Mechanically, the Grand Sport carries the most powerful small block V8 up to that time, adding 30 horsepower to the LT1’s 300. Bigger injectors, a revised camshaft, more compression, larger vales, and roller rockers all contribute to the LT4’s rev-happy nature. The redline was raised and there’s noticeably more punch at any speed, particularly in third gear, and the Grand Sport is still formidable in this age of 600 horsepower Corvettes. The LT4 is easy to recognize with its red intake manifold and plug wires, and a ‘Grand Sport’ badge on the throttle body. Obviously this one is completely unmodified and given its status as an A-list collector’s item, it hasn’t been raced or abused. Turn the key and it springs to life instantly, idles relatively smoothly (remember those upgrades), and makes plenty of oil pressure. The exhaust system still has its original catalytic converters and mufflers, so it’s 100% legal in every state, and OEM reliability is unaffected. This car will run practically forever.

The only transmission available with the LT4 was the ZF 6-speed manual, one of the slickest gearboxes you’ll find behind a small block V8. This one is so painfully stock that even the 1-4 skip-shift (also known as CAGS: computer-aided gear selection) is fully operational. Don’t worry, just goose the throttle a little before hitting second gear. Out back, there are 3.45 gears on a limited slip, and that’s plenty of gear for the torquey 350 to get it rolling with authority. Towering overdrive gears on 5th and 6th mean that it just loafs along at highway speeds and if you’re careful, you can pull down 25 MPG on long trips. Nice, right? This car is also equipped with the optional $1695 F45 adjustable suspension, which narrows the production range down to just 76 Grand Sport convertibles so equipped. It works rather well, with a comfortable softer setting that firms up to near Z51 specs in performance mode. Corvette brakes have always been powerful and are still carrying their factory brake pads, and the exhaust has a nice growl that never gets annoying. 17-inch A-Mold wheels from the ZR1 were part of the Grand Sport package, this time painted gloss black and wearing 255/45/17 front and 285/40/17 rear Goodyear Eagle GS-C tires, which are indeed original-issue (we recommend replacing them if you’re going to drive the car extensively).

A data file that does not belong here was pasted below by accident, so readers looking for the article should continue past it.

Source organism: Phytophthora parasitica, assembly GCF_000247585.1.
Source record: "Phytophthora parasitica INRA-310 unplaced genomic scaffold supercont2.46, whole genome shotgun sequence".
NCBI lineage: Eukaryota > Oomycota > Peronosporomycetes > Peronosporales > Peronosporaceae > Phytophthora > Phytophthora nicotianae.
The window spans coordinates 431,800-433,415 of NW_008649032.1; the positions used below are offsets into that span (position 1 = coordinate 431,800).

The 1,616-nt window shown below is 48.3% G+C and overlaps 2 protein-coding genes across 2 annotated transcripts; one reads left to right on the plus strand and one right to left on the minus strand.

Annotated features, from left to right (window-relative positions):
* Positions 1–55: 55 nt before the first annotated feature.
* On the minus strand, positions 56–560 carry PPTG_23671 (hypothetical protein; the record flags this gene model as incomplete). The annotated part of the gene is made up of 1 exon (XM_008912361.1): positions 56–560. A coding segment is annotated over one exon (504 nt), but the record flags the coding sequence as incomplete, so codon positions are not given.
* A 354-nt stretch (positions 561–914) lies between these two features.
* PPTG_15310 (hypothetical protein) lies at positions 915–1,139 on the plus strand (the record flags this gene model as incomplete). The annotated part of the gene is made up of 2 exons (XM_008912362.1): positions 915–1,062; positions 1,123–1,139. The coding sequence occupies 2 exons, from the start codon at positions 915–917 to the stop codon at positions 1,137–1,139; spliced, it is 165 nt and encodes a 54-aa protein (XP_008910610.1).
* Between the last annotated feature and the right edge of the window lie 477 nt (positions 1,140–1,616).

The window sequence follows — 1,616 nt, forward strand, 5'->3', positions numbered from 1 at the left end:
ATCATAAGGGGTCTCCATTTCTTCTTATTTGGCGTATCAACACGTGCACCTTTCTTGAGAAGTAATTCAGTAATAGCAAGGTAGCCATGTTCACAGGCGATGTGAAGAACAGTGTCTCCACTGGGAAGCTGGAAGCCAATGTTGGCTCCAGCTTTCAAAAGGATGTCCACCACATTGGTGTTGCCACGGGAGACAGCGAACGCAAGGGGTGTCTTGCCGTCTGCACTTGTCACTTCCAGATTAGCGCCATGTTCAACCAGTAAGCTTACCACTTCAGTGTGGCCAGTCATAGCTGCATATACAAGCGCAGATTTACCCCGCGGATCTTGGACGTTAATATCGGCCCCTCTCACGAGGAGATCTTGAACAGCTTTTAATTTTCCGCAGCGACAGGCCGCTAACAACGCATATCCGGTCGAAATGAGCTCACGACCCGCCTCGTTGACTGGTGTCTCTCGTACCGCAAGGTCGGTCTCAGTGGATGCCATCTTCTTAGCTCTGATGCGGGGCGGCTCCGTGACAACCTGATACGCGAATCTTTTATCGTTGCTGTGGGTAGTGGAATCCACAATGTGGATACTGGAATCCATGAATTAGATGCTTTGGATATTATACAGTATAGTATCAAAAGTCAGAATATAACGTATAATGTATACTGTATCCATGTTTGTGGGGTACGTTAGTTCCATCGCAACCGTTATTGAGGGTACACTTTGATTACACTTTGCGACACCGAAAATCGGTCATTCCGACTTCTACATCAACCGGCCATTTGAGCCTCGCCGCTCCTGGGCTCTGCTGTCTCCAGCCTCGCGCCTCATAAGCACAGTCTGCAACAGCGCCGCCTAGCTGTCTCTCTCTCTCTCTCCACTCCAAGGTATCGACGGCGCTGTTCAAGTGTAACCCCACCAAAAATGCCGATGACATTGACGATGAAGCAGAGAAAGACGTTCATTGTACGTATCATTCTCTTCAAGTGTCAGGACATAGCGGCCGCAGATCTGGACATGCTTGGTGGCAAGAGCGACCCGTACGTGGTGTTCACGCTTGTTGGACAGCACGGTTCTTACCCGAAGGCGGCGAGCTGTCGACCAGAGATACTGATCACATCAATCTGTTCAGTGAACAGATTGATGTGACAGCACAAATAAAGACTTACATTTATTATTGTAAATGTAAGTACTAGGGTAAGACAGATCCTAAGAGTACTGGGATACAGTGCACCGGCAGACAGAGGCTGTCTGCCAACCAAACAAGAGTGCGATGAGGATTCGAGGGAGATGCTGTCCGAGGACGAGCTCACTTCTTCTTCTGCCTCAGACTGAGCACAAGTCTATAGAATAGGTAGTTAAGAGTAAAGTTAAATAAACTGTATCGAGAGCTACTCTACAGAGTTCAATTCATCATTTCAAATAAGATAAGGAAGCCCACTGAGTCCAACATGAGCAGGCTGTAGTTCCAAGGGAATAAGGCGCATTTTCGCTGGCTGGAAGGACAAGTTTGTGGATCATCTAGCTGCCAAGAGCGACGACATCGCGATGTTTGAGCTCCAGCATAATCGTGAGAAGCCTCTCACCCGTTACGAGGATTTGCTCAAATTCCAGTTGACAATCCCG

Grand Sport convertibles are obviously a rare commodity and they rarely come up for sale. The ZR1 seems to be struggling to find its way onto collectors’ must-have lists, but a Grand Sport convertible will always be a first-rate collectable, and you don’t have to love Corvettes to want one. Great cars will always be great, and that’s never been more true than with this Corvette’s unique combination of style, rarity, and performance. Call today!

Vehicle: 1996 Chevrolet Corvette Grand Sport Convertible
Price: $44,900
Stock Number: 114073
Mileage: 15,313
VIN: 1G1YY3252T5600573
Engine: 350 cubic inch V8
Transmission: 6-speed manual
Gear Ratio: 3.45
Wheelbase: 96.2 inches
Wheels: 17-inch aluminum wheels
Tires: Front: 255/45/17, Rear: 285/40/17 Goodyear GS-C
Exterior Color: Admiral Blue
Interior Color: Black leather